Eruption continues at Mount Etna's Voragine crater with strombolian explosions every 3 to 5 minutes.
The explosions are ejecting coarse-grained material, which rises to several tens of meters above the crater rim, with some products falling onto the rims and outer slopes of the crater. The accumulation of pyroclastic material around the vent is building a scoria cone within the crater. Occasionally, rather dilute ash emissions are observed also at the Northeast Crater, which are rapidly dispersed in the atmosphere, INGV said in a report published 11:53 UTC on September 15.
The SO2 flux measured with the FLAME-Etna network, as of 09:30 UTC today, shows a mean daily value at a medium-to-low level below the threshold of attention of 5 000 t/g.
New pyroclastic cone forming within the Voragine crater. Image capture from a helicopter on the afternoon (LT) of September 15. Credit: Boris Behncke, INGV-Osservatorio Etneo
During the afternoon of September 13, the mean volcanic tremor amplitude has reached the lowest values recorded since the onset of the latest eruptive activity. During the following days up to the moment of this update, the tremor amplitude has shown a modest increase, remaining, however, at a median level.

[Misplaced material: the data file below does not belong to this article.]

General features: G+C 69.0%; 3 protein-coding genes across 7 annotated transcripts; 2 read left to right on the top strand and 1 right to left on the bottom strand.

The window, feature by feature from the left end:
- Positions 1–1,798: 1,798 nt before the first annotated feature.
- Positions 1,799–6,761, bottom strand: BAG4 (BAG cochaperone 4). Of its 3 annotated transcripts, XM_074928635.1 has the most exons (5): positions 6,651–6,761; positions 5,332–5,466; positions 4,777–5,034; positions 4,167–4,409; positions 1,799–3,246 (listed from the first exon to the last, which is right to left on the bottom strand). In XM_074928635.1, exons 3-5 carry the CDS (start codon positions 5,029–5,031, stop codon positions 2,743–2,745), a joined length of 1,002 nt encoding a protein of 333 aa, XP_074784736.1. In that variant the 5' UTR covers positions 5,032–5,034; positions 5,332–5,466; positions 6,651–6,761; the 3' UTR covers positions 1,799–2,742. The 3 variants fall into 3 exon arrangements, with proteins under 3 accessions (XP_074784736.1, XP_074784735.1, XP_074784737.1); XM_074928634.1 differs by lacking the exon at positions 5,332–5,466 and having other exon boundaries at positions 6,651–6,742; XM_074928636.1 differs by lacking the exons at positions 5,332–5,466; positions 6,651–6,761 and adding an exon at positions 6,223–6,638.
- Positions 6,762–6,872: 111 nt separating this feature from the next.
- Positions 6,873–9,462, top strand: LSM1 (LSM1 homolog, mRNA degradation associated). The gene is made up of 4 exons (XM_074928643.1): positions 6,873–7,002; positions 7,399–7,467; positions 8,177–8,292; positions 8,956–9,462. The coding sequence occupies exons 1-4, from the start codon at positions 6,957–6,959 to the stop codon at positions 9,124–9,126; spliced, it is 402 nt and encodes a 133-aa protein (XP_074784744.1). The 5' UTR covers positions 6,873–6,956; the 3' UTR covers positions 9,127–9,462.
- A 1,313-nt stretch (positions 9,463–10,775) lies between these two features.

As for the localization of the volcanic tremor source, which on Saturday, September 14 was mainly below the Voragine crater, since early September 15, it has been essentially below the Northeast Crater. The tremor source is currently located in that position, at an elevation of 2 700 – 2 900 m (8 860 – 9 510 feet) above the sea level, with a deepening trend.
During the weekend, the infrasonic activity has shown a slight increase in the frequency of events. The sources of the events are foremost the Voragine, and to a rather minor degree also the Bocca Nuova and Northeast Crater.
Data from the ground deformation networks show no substantial variations compared to those given in INGV's previous report, released September 12.
Mount Etna from the south rim of the Bocca Nuova crater on the evening (LT) of September 15. Credit: Francesco Ciancitto, Osservatorio Etneo
Steam condensing during strong strombolian explosions on September 13, 2019. Credit: NOAA
Featured image credit: Boris Behncke, INGV/Osservatorio Etneo
If you value what we do here, open your ad-free account and support our journalism.
Producing content you read on this website takes a lot of time, effort, and hard work. If you value what we do here, select the level of your support and register your account.
Your support makes this project fully self-sustainable and keeps us independent and focused on the content we love to create and share.
All our supporters can browse the website without ads, allowing much faster speeds and a clean interface. Your comments will be instantly approved and you’ll have a direct line of communication with us from within your account dashboard. You can suggest new features and apps and you’ll be able to use them before they go live.
You can choose the level of your support.
Stay kind, vigilant and ready!